When it comes to how advisors market themselves, they shouldn’t neglect an obvious yet somewhat overlooked first step. “People size you up within 10 or 12 seconds of meeting you,” notes Christopher P. Jordan, president & CEO of LEXCO Wealth Management, Inc. in Tarrytown, New York. “That’s just the world we live in. Why not tip all the odds in your favor?” What Jordan means is improving your chances of projecting a positive first impression via your personal external appearance and that of your workplace. These externals, such as how you and your staff dress, the size of your conference table, and what literature may be on that table will all influence how a client views you and your practice. Take a step back. Look around your office space. Look at what your co-workers are wearing. Think about how you’re greeted each morning by the receptionist. Are you satisfied with what you see and hear? If so, your clients may be just as content.
“You never get a second chance to make a first impression,” warns Chris Holman, executive coach at ClientWISE in Tarrytown, New York. Furthermore, even if your first impression is satisfactory, Holman suggests going further, and making sure there’s something unique about a client’s visit as well. “Advisors have a lot of flexibility and leeway in what they can do,” Holman says, and suggests presenting a very personal image to visiting clients and prospects that they will remember.
Get the Space Right
Independent advisors are first and foremost selling themselves, so clients and especially prospects are continually judging you.To begin, get the office location right. “Office environment is more important than you’re conscious of,” notes Matthew Keeling, a financial planner at Keeling Financial Strategies, in Mashpee, Massachusetts. Since Keeling moved his office about two years ago, he has seen a major jump in client satisfaction, which has also positively affected business. “The old office space was nice, but the building had little maintenance over the years, and things like the elevator and parking became poor,” he recalls. “Upon moving to the new location, we found that our closing ratio went up. I don’t know if it was because we acted more professional in our new building or if it was the better vibe that our clients felt in the new space, but there was a noticeable rise in closing ratios,” he says. Mitch Kramer, principal of Fluent Financial in Dallas, stresses the importance of accessibility. “We’re very easy to get to,” he notes. “We’re near two major highways.” Kramer also mentions the importance of the covered parking his building provides for visitors. “We need the special parking because of our area–we have harsh winters and very hot summers.”
Beyond the physical space, what about personal grooming of advisors and staff? “Yes, we have an enforced dress code,” says Kramer. At Fluent Financial, men are required to wear a coat and tie Monday through Thursday, and women are required to have on dress slacks or a business dress. “When people dress more formally, it helps enforce professionalism,” Kramer explains. Jordan agrees. “I tend to be traditional,” he says.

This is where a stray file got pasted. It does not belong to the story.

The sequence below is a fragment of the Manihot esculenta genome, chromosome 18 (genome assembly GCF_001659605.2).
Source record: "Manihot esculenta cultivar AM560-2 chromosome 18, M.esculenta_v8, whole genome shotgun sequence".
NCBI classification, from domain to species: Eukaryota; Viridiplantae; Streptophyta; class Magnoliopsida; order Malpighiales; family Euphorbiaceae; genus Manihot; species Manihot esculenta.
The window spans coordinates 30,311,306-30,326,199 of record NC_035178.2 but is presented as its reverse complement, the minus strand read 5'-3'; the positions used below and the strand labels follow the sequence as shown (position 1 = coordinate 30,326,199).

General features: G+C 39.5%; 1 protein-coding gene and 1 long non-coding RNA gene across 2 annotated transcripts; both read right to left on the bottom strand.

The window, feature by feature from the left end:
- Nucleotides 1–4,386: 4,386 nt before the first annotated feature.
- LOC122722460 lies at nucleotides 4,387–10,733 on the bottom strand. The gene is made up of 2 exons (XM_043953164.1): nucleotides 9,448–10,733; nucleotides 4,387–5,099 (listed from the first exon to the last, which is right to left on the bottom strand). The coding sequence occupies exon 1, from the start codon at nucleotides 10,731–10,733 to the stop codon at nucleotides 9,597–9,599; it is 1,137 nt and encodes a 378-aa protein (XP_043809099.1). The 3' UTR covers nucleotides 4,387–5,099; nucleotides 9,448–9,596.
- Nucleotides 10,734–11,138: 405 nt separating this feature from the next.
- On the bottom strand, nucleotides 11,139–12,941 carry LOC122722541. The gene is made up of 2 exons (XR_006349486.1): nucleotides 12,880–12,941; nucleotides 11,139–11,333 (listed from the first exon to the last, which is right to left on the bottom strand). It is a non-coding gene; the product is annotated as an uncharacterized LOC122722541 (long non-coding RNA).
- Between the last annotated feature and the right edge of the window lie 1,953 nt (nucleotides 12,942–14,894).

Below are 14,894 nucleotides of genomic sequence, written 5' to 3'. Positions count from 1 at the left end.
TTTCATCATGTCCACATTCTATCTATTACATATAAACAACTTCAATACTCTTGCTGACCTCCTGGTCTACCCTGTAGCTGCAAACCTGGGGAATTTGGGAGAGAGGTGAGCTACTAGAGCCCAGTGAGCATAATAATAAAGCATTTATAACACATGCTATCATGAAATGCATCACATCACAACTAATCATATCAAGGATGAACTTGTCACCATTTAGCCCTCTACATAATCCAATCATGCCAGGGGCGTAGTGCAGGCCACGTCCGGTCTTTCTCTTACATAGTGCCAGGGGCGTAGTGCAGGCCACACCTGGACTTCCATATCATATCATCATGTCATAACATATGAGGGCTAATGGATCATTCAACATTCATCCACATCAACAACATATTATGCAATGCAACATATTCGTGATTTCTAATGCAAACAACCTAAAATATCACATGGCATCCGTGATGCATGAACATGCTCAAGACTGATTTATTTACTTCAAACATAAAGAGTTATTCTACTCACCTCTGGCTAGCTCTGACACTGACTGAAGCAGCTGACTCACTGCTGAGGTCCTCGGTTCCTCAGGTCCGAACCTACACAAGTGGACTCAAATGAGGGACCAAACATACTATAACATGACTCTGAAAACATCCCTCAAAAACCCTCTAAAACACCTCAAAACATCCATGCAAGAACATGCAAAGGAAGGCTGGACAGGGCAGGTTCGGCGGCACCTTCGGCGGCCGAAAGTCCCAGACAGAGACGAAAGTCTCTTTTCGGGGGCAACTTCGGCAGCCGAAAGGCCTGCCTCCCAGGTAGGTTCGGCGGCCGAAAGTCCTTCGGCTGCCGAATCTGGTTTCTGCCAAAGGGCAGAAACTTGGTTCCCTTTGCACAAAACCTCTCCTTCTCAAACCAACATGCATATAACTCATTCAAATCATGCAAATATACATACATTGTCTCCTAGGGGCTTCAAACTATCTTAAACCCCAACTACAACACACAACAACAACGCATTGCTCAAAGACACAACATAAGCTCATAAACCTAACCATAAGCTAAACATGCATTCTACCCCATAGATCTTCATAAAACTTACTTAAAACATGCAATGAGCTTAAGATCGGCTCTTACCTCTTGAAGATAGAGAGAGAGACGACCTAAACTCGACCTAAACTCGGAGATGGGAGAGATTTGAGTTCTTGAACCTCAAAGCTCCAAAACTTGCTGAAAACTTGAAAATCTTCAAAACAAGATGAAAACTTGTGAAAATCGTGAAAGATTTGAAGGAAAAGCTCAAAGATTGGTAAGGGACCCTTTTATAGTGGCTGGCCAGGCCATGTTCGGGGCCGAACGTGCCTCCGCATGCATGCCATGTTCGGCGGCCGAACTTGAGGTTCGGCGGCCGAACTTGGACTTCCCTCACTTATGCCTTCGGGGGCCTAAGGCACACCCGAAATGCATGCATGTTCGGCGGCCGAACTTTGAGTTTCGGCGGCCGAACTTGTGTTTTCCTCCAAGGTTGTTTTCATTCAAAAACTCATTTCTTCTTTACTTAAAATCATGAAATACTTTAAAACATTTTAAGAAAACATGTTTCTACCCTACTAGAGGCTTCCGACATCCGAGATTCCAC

In fact, Jordan says that almost each day, he says he dresses the way he would if he were meeting his best client ever. Jordan also recently addressed colleagues about this issue, putting into effect a new dress code. “I don’t think men, in general, do corporate casual very well,” he notes. “What I didn’t like was people relaxing the dress code, so I implemented a dress code that does not permit jeans and that encourages, but does not require, everyone to have a sport coat in the office at all times.”
Jordan believes that there must be consistency for the client, and although a co-worker may not be seeing a client on a particular day, another colleague probably is. “If there’s no default, people do what they want to do–yet everyone must look client-ready,” he adds. Jordan is also quick to warn that an advisor should not overdo it with flashy cufflinks and monogrammed shirts. “I went with a colleague to see a potential client, and the advisor wore a chunky gold Rolex,” he recalls. “The client, who was very wealthy himself, pointed out the watch and made a comment about how high our fees must be–the man was anything but impressed.”
When meeting clients on their turf, it’s even more important to understand their expectations. Ray Sclafani, president and founder of ClientWISE, recalls driving out to a farm in Texas with another advisor to meet that advisor’s client–a farmer who was in the middle of plowing his field. “I was in a suit and tie and was dressed way too far above this farmer,” he notes. “The farmer asked me to take off my tie.” In the end, it comes down to making the client feel comfortable. “Advisors tend to attract and do business with other people who think and look like them,” argues Holman. “Many successful advisors have a niche–CEOs or physicians, or blue-collar workers. Dress code should be a function of whatever that niche may be.” For example, Keeling dresses more casually than most. “Our location has a more vacation-like feel, so I’ll usually wear a button down shirt and a sport coat with no tie, and in the summer, khakis with a polo shirt,” he says.